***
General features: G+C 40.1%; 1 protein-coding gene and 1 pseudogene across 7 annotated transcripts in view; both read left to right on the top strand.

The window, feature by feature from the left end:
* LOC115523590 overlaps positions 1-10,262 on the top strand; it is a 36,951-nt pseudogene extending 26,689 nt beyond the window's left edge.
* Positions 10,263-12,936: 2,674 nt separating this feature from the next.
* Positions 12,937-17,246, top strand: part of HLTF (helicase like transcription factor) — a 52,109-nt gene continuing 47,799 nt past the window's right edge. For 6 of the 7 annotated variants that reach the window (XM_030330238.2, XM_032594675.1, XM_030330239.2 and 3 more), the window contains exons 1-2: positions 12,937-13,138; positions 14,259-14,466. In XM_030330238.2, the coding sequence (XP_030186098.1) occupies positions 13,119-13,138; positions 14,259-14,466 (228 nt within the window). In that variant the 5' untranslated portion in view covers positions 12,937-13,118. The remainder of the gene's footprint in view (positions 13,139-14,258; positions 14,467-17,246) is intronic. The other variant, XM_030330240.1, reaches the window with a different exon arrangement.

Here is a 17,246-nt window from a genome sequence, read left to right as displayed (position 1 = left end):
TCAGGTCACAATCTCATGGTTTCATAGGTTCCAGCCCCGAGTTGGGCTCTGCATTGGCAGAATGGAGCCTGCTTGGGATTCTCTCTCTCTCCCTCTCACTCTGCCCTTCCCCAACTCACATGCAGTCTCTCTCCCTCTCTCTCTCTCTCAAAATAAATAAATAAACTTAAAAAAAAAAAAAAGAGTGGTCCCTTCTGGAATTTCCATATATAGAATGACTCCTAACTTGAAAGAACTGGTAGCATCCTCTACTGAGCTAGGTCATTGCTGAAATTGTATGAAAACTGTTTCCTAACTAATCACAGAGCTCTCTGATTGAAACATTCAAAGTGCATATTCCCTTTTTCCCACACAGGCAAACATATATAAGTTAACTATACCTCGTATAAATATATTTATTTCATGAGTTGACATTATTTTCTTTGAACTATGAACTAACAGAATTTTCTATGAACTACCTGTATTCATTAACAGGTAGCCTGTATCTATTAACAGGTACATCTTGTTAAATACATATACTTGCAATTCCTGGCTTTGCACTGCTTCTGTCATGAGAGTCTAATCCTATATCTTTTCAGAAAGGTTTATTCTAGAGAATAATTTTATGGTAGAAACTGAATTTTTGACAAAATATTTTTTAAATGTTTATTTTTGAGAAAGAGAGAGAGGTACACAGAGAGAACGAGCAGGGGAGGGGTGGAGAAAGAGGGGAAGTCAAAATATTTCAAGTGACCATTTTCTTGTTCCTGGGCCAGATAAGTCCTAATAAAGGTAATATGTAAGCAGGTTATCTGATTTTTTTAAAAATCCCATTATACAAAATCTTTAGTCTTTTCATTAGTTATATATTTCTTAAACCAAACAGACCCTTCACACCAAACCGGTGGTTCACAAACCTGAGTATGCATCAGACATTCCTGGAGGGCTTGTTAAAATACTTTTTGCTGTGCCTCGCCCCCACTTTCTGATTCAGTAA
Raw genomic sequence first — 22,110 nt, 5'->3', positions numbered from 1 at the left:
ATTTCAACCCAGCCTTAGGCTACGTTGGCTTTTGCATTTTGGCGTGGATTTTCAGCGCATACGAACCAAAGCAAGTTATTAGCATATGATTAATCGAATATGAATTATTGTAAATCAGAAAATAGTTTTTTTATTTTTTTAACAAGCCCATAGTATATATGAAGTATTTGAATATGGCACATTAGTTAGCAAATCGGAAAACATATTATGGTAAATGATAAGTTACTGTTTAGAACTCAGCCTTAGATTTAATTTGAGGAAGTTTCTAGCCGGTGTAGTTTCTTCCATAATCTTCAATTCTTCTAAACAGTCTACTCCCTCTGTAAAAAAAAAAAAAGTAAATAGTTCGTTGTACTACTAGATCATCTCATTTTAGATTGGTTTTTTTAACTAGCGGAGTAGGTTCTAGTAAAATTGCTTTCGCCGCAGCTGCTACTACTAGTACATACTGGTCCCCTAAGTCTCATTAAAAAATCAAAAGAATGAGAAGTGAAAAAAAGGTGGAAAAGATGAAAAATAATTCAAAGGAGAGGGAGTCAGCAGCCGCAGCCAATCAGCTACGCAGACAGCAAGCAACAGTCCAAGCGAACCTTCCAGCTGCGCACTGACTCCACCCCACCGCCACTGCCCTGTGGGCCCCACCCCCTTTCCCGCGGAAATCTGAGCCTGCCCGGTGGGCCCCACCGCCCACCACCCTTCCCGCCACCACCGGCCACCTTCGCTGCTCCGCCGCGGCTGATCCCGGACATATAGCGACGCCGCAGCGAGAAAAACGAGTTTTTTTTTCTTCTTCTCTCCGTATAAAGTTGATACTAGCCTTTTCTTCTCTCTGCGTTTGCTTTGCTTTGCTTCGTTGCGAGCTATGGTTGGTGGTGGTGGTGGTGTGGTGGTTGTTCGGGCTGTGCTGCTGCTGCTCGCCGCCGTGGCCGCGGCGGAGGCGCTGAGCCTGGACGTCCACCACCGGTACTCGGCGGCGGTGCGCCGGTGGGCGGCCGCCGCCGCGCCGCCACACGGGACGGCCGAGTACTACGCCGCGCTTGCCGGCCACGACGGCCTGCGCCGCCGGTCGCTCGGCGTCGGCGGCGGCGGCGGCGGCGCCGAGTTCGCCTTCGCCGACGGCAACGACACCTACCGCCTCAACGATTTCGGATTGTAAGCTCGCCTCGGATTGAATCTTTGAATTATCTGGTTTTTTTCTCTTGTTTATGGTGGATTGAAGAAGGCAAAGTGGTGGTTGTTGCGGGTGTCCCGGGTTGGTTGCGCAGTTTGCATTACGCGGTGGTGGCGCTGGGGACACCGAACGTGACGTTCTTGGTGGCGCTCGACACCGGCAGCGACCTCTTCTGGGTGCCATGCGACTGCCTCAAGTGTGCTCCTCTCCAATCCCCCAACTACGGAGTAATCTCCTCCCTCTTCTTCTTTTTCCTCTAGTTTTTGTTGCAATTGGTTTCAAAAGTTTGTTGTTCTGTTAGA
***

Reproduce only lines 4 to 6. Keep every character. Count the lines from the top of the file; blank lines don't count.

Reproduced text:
* Positions 10,263-12,936: 2,674 nt separating this feature from the next.
* Positions 12,937-17,246, top strand: part of HLTF (helicase like transcription factor) — a 52,109-nt gene continuing 47,799 nt past the window's right edge. For 6 of the 7 annotated variants that reach the window (XM_030330238.2, XM_032594675.1, XM_030330239.2 and 3 more), the window contains exons 1-2: positions 12,937-13,138; positions 14,259-14,466. In XM_030330238.2, the coding sequence (XP_030186098.1) occupies positions 13,119-13,138; positions 14,259-14,466 (228 nt within the window). In that variant the 5' untranslated portion in view covers positions 12,937-13,118. The remainder of the gene's footprint in view (positions 13,139-14,258; positions 14,467-17,246) is intronic. The other variant, XM_030330240.1, reaches the window with a different exon arrangement.

Here is a 17,246-nt window from a genome sequence, read left to right as displayed (position 1 = left end):